District offices roped in to identify historical sites in Sabah

District offices roped in to identify historical sites in Sabah
A visitor taking a photo of Mount Kinabalu in Sabah with his mobile phone.
PHOTO: The New Paper

KOTA KINABALU - District offices in the state are being roped in to identify potentially historically important areas in Sabah.

Sabah Museum director Joanna Kitingan said this was important because such areas could be inadvertently damaged by self-styled treasure hunters.

She said there had been individuals going around rural areas equipped with metal detectors digging up valuable metals.

"I was in Kota Marudu a few years ago and was told about a house where there were some unique bottles," said Joanna, adding that the items were believed to date back to the 1880s when the British Chartered Company planted tobacco in Kota Marudu.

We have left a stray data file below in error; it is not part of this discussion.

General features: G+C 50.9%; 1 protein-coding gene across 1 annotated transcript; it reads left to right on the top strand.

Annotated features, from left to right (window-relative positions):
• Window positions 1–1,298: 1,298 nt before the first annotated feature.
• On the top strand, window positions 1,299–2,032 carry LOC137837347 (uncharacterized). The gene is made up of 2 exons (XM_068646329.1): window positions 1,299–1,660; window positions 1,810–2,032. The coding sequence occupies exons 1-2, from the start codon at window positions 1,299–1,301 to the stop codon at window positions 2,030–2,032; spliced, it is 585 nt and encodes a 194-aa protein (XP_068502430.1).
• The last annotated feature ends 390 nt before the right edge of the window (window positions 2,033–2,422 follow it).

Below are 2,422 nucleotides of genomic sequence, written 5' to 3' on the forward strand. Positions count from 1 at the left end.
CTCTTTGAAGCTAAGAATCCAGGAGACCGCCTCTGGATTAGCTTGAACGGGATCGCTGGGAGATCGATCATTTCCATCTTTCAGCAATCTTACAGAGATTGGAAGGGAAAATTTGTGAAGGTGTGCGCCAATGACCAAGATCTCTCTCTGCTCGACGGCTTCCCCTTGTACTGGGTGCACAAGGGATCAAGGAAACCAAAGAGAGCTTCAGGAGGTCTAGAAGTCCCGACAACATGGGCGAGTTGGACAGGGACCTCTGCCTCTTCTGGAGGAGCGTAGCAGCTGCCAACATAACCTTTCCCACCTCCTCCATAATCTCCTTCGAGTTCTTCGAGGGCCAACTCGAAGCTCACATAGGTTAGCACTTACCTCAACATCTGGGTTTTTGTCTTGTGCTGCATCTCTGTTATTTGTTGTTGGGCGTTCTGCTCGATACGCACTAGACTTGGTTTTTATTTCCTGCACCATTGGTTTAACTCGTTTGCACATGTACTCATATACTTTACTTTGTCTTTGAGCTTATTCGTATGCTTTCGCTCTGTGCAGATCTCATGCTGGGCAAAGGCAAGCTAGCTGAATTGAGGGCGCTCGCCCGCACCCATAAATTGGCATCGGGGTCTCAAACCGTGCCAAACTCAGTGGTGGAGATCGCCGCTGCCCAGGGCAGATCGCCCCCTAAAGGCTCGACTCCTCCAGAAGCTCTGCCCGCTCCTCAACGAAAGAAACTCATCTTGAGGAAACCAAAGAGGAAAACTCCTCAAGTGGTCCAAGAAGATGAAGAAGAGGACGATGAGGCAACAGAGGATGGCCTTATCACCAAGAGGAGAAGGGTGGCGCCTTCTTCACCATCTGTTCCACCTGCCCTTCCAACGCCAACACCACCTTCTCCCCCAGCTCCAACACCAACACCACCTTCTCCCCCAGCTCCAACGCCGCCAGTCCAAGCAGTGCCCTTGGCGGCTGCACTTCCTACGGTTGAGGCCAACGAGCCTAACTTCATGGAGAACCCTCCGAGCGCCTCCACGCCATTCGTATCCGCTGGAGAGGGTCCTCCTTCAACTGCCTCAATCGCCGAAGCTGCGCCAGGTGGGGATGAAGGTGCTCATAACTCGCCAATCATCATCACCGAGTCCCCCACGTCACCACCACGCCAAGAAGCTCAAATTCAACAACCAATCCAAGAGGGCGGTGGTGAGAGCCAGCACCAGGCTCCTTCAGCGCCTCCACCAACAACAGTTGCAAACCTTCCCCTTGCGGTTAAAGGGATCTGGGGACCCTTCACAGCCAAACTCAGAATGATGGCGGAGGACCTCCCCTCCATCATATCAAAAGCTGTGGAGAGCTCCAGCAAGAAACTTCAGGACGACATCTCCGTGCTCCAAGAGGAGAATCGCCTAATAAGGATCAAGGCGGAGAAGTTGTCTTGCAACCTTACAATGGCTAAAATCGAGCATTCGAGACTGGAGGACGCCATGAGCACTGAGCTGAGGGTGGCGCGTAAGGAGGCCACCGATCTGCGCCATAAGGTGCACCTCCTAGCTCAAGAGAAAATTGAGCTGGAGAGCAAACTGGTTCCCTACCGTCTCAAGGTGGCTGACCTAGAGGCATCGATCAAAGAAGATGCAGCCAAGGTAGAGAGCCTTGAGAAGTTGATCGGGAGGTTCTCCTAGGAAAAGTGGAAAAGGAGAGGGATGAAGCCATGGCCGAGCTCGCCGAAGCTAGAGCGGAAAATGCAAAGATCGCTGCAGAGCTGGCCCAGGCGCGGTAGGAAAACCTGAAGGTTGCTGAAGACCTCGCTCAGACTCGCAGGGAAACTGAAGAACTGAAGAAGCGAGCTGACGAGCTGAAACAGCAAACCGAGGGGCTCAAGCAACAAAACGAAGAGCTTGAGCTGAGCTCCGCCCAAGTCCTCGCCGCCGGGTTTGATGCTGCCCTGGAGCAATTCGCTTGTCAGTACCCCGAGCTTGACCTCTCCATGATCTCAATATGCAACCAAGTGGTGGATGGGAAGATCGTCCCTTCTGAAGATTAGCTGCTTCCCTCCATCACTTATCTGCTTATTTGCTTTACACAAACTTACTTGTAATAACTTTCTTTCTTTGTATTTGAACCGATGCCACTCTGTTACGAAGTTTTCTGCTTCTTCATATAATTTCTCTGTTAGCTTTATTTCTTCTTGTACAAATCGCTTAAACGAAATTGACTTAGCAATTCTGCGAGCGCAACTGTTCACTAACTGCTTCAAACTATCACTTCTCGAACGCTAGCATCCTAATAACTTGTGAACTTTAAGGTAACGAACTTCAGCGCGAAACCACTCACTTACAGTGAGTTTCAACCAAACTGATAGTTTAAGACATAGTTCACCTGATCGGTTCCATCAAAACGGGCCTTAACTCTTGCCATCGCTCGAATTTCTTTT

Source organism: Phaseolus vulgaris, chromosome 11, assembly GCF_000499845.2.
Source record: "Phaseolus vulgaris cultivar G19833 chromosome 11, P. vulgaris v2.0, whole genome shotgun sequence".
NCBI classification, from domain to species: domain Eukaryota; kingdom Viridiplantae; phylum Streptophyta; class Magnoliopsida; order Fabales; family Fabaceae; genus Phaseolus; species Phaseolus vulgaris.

She said the house owner found the bottles at a site dug up by individuals who were said to be looking for treasures.

"It was fortunate that the bottles were not damaged and the houseowner was able to collect them," Joanna said.

She said the museum had asked district offices in Sabah to look out for any historically vital areas that could be checked further.

"There could be some historically important areas in plantations or other privately-owned land," she added.

State Tourism, Culture and Environment Minister Datuk Seri Masidi Manjun had said that Sabah might have lost some historical sites as local communities were not aware about their importance.

He said such historical heritage could serve as tourist attractions.

Masidi said the museum should be informed of any discoveries of such sites and various measures could be taken to preserve them. He also urged those who have antiques in their possession to contact the museum.

He added that such matters must be looked into seriously because a lot of historical artefacts from Sabah had been sold overseas simply because they were thought to be worthless.

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